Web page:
If Thames detective Rachel Holmes was superstitious before her home-track meeting last Saturday, then those beliefs have now been thrown right out the window.
The 42-year-old mother-of-two won her first race at her fifth attempt when $2.20 favourite, Prime Silver nailed the $6,055 Coromandel More FM Maiden for the up to R49 pacers.
The 4-year-old P-Forty-Seven mare and Scott Phelan won by one-and-a-half lengths, pacing the 1700m stand in 2:12.8 (mile rate 2:05.7) and home in 62.1 and 32.3.
“Ironically it was her 13th start and when Club President Derek (Player) gave us stall 13, he said it's okay Rachel, most horses in that stall win.
“I thought oh no and then I thought the same again when she bobbled at the start, but Scotty did a fantastic job keeping her down.
“She’s not an easy horse to drive and he did a great job considering it was his first drive behind her after Arna Donnelly and Peter Young had driven her previously,” Holmes said.
In fact Holmes also paid a tribute to her good friends, Donnelly and Young.
“Arna had to drive her own horse in the race and that’s why I asked Scott. Arna has been wonderful with her knowledge and transporting the horse to Manawatu.
“As for Peter, well he did all the ground work with the horse. Peter gave me his colours which was an absolute honour. Those colours have so much history. It's neat to think I can continue contributing to that,” Holmes said.
Holmes, who is married to Brent, and has two sons Lewis (8) and Oliver (5) has been an a detective for almost 17 years.
The Thames-based couple also owned and bred Prime Silver out of their two-win 13-year-old Live Or Die - Joy's Girl mare Jupiter Franco. She is the only foal out of the mare. Jupiter Franco was trained by Thames conditioner, Paul Springall.
Holmes made her training debut on December 1 last year when Prime Silver and Donnelly were a creditable one-and-a-half length second behind start Artanne at Cambridge Raceway.
“I don’t think Scott will realise the effect he has played on my life now. For me to get that first win is so special. It means so much.
“I watched the race on-course on TV and was so overwhelmed and excited. It’s only really just starting to sink in. I had leave the course not long after though,” Holmes said.
“It was poor organisation on my part,” she added.
By that she meant she had to rush off to her mother’s (Alma Butland) 65th birthday that she had organised at the Okoroire Hot Springs Hotel – some 108km away.
Prime Silver is the only horse that Holmes has in work, but despite her busy policing schedule, she said she was always open to taking in more.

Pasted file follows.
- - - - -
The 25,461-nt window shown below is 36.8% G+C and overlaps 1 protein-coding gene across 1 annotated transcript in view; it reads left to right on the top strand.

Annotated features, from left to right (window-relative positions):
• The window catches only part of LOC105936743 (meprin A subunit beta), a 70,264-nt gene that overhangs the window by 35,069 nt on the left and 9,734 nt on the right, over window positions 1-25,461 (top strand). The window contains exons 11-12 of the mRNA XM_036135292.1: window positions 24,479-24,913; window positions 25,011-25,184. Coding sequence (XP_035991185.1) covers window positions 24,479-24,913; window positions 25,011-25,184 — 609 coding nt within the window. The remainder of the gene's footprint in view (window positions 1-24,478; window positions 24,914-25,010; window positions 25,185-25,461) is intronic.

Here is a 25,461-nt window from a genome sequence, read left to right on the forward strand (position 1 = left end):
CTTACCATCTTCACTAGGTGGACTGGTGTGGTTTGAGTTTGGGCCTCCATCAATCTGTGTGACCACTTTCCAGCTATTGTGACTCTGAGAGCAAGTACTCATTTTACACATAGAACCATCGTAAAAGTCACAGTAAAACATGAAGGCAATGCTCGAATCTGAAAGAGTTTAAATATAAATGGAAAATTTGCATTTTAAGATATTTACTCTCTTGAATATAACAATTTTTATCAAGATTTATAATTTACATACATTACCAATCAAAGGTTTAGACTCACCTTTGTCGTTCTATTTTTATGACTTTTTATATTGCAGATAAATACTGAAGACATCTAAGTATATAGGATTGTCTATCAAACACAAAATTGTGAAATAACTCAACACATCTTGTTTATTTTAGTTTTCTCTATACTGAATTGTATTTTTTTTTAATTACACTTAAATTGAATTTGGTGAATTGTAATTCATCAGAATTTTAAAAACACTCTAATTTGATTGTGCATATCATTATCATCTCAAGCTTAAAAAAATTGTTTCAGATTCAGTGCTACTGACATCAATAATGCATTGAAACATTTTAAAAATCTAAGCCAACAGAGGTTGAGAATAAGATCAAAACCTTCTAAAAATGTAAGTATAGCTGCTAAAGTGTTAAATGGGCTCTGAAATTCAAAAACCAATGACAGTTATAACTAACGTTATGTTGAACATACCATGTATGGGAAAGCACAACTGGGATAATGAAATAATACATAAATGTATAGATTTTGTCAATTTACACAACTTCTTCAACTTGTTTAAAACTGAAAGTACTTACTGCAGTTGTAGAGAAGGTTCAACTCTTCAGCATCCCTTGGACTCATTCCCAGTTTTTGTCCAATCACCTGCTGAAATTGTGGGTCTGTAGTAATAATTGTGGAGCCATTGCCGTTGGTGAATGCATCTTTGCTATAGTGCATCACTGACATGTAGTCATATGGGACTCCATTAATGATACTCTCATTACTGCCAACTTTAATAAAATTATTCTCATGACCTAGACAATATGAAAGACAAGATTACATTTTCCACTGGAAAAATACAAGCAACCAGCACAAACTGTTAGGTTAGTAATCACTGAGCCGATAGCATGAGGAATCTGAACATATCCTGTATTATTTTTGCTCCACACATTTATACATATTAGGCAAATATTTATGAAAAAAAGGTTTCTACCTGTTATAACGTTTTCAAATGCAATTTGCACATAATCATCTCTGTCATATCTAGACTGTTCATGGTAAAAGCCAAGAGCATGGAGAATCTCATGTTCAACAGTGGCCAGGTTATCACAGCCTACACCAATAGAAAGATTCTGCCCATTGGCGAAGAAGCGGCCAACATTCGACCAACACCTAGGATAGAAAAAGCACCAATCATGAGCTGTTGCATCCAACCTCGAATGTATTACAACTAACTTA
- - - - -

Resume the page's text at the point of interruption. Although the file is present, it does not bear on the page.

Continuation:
“I just love the game and my two boys are starting to come down to the stables now, and I’d like to get them into Kidz Kartz. It’s such a wonderful sport. The people are all so friendly and not afraid to give advice and lend a hand.
“There’s so many people I want to thank for my first win. I think they know who they are. I’m just so grateful to them all,” she said.
Holmes said she only came about training Prime Silver ‘by default’.
“I only took out my trainers’ licence when Peter (Young) retired. He was very good to me and the horse. It’s not easy juggling my work and being a parent as well. I’m also on the Parawai School Board of Trustees, but I wouldn’t have it any other way,” a busy Holmes said.
Holmes was born in Auckland and got into harness racing when she studied at Otago University in Dunedin.
“My partner back then was Stewart Campbell and we worked horses out of Ocean Beach. I got my junior licence in 2002 and drove two winners and placed about eight times.
“I’ve been hooked on horses since my Dunedin days. One day I would like to do more with the horses and less policing. Who knows maybe even a racecourse inspector’s job one day?” Holmes said.
Meanwhile the feature event at Thames – the 2017 $9,000 Parawai Cup was won by the Steve Telfer and Chris Garlick trained Sir Richie.
The 5-year-old Christian Cullen gelding proved too strong for the Donnelly trained duo of Imajollywally (Donnelly) and Hudy Haxwell (Phelan).
Driven by Maurice McKendry Sir Richie paced the 2600m stand in 3:28.2 (mile rate 2:08.8) with final 800m and 400m sectionals of 64.3 and 33.6.
He won by a neck and five lengths and was the $8.40 fifth favourite. It was his sixth win in 31 starts and he has now banked just under $50,000.